Lal Singh prepares to begin a new stage in his revolutionary life at the end of Anand’s trilogy. After trying to reject his peasant heritage, he turns back to it as a source of strength. He is the “proud peasant” the Count often mocked, and he will return to the farming communities with the experience he has gained and there work for social change. He will no longer accept the dichotomies of “intellectual” and “peasant,” for he recognizes that rural reforms must come from within a community, not imposed from outside, for outside solutions are merely another form of colonialism. His hair, that he cut as a rejection of the communal values in which he was raised, has grown out again symbolizing his return to the knowledge of his peasant ancestors.

While Anand recognized the destruction of traditional agricultural systems under colonial rule and the absorption of the agricultural goods and human labor of India into a global economic system benefiting the British and disenfranchising the Indians, it is doubtful that he could anticipated the lengths to which that disenfranchisement would expand in the neocolonial era.  The local knowledge that Lal Singh returns to at the end of The Sword and the Sickle is particularly important given the technological juggernaut the seed and chemical companies of the United States and Europe are unleashing on world agriculture. Like the implementation of the plantation system and the simultaneous extraction of economically viable plant and animal species which occurred in the centuries of capitalist colonial expansion, this new neocolonial assault on indigenous agriculture is a two pronged process. Genetic material from plants, animals, and even humans, is being removed from Africa, Asia, and the Pacific and trademarked by Western corporations in the hope that some of this material may prove useful to pharmaceutical industry in developing new medicines and the agrochemical industry in developing more resilient genetic hybrids. Referred to as biopiracy by its critics, this plundering of genetic material could ultimately prove far more profitable for the West than the plunder of mineral resources in the colonial era.

The move from pirating indigenous plants and animals to the theft of human cells has its precedent in the colonial transformation from resource extraction to an agricultural system based on the labor of nonEuropeans. As the first briefing by The Cornerhouse,  entitled “No Patents on Life,” concluded:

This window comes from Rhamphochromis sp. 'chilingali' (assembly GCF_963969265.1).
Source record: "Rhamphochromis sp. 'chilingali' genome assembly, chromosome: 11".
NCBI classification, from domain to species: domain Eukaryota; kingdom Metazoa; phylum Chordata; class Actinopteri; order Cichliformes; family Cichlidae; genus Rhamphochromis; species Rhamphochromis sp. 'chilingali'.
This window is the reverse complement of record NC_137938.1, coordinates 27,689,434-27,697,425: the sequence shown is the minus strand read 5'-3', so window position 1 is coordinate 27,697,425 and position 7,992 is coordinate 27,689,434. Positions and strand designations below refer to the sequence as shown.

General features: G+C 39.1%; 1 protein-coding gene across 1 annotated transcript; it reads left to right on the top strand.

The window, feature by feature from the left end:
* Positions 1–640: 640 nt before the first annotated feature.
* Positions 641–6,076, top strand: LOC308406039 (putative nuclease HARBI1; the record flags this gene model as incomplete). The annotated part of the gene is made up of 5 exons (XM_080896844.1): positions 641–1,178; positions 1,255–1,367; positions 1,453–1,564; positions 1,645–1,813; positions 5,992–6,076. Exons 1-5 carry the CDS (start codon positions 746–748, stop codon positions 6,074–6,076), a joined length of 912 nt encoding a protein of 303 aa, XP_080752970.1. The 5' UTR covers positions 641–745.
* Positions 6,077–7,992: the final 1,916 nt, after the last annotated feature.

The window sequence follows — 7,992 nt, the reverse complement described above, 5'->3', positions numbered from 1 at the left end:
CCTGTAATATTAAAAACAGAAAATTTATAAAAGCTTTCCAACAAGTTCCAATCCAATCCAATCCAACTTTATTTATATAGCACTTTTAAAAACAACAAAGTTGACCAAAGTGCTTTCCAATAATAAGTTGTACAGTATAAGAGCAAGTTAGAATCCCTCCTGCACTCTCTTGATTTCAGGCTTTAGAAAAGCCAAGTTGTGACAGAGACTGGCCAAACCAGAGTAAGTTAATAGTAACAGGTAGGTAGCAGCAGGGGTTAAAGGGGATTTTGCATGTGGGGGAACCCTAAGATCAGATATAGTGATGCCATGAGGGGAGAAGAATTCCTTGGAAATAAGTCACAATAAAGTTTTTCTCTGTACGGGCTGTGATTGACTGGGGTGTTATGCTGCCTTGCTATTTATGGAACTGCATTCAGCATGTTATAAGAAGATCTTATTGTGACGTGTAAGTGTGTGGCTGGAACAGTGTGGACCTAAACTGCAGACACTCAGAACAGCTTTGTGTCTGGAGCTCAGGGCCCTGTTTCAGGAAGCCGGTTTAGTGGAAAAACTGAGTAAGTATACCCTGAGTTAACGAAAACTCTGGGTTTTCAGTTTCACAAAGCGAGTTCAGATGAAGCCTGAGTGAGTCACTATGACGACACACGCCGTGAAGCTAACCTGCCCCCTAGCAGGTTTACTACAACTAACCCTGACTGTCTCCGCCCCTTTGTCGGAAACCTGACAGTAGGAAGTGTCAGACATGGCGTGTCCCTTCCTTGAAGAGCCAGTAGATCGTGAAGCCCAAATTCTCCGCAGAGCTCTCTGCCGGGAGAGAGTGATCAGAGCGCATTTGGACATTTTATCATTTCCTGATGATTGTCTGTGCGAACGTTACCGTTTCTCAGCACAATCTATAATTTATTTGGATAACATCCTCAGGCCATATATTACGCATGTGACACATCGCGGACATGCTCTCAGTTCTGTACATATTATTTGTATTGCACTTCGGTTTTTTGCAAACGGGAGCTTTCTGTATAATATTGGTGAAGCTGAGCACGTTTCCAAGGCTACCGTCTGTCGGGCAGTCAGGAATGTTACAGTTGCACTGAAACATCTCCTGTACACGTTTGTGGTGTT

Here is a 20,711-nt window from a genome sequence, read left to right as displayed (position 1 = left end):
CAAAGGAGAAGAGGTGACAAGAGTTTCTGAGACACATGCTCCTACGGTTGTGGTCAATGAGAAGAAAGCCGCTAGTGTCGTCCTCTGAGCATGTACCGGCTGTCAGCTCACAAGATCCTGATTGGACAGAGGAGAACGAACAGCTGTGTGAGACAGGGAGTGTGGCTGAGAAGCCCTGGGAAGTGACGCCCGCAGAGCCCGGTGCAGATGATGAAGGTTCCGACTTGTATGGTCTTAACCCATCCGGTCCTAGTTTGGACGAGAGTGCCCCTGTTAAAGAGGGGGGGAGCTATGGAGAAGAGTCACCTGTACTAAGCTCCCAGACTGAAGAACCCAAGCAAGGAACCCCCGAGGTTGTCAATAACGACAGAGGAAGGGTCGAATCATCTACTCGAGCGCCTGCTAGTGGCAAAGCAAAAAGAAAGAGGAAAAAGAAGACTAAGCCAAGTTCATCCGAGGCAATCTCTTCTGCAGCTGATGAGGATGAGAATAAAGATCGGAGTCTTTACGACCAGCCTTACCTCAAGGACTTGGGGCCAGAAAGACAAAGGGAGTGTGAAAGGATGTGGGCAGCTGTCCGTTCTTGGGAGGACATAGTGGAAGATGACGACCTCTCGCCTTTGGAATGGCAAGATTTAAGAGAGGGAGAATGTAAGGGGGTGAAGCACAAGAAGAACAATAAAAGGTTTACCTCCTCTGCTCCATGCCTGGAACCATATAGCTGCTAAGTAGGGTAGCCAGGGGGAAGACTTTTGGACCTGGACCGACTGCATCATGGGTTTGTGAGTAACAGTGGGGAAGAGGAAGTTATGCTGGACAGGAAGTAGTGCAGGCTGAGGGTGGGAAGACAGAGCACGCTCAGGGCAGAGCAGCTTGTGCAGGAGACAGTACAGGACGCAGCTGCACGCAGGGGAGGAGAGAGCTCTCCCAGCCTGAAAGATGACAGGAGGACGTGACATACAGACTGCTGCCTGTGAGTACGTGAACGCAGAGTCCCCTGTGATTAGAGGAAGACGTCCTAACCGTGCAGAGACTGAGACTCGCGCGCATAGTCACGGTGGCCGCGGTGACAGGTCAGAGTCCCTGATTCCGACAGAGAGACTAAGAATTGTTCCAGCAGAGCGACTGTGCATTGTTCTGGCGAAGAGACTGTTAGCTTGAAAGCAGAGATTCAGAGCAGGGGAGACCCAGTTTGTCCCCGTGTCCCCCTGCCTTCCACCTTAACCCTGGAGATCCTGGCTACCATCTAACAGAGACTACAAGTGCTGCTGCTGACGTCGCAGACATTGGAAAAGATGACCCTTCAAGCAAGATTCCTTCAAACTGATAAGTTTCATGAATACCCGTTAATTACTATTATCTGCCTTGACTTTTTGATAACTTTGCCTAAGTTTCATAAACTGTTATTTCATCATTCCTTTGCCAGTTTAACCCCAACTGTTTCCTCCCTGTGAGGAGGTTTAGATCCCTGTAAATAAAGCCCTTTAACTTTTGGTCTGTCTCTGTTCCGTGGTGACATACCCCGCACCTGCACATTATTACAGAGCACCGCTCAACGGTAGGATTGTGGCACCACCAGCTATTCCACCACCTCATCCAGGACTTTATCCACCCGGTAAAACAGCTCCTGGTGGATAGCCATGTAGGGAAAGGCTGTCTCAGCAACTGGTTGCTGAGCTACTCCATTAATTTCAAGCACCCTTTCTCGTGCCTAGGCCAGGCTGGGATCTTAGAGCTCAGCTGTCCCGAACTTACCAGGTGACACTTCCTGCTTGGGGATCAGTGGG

The push for patents on genes is not altruistic. It is not about encouraging scientific endeavour or pushing the frontiers of medical knowledge. It is not about feeding the world or promoting the health and well-being of all. It is about ring-fencing knowledge. It is about privatizing the very basis of life. The current proposals on biotech patenting have little to do with public good and much to do with private greed (Simpson, Hildyard, Sexton 11).

The patents will bring great financial gain to biotech companies and could help those individuals wealthy enough to buy the product distilled from plant, animal, or human. The persons in the region where the biopiracy occurred, however, will not benefit from the patent, nor will they be able to afford the patented product.

The rhetoric of altruism and feeding the world is also often used in justifying the second attack on indigenous agricultural systems. As biopiracy proceeds, genetically altered seeds are being introduced into the same regions by the same biotechnology corporations in an effort to affect the local systems of agricultural production. This technology is referred to by its creators and supporters as genetic trait control technology and by its detractors as Traitor and Terminator technologies. The implications of this technology are staggering. Already certain corporations have developed herbicide resistant plants. Currently under development are chemically dependent crops – if a farmer does not provide the plants with a chemical fix at certain intervals during their growth, they will not bear fruit. A spokesperson for the US Department of Agriculture acknowledged that the USDA wanted “Terminator” technology “widely licensed and made expeditiously available to many seed companies [in order] to increase the value of proprietary seed owned by US seed companies and to open up new markets in Second and Third World countries” (quoted in Mazhar).  Genetic biodiversity is threatened by this new technology, since the development of new crops will be left to corporate engineers rather than the farmers who have created the incredible variety in foodstuffs since agriculture’s beginning.

            There has been active resistance to the new wave of biotechnology, protests in Europe and the United States staged by farmers, notably one by the French Confédération Paysanne, whose member José Bové has stated: “We are faced with a real choice for society. Either we accept intensive production and the huge reduction in the number of farmers in the sole interest of the World Market, or we create a farmers’ agriculture for the benefit of everyone” (Margaronis 9). The majority of the protests by farmers, however, have taken place in postcolonial regions (see Nanjundaswamy and “Globalisation”).

In Monocultures of the Mind Vandana Shiva advocates the move back to the local that Lalu makes at the end of The Sword and the Sickle: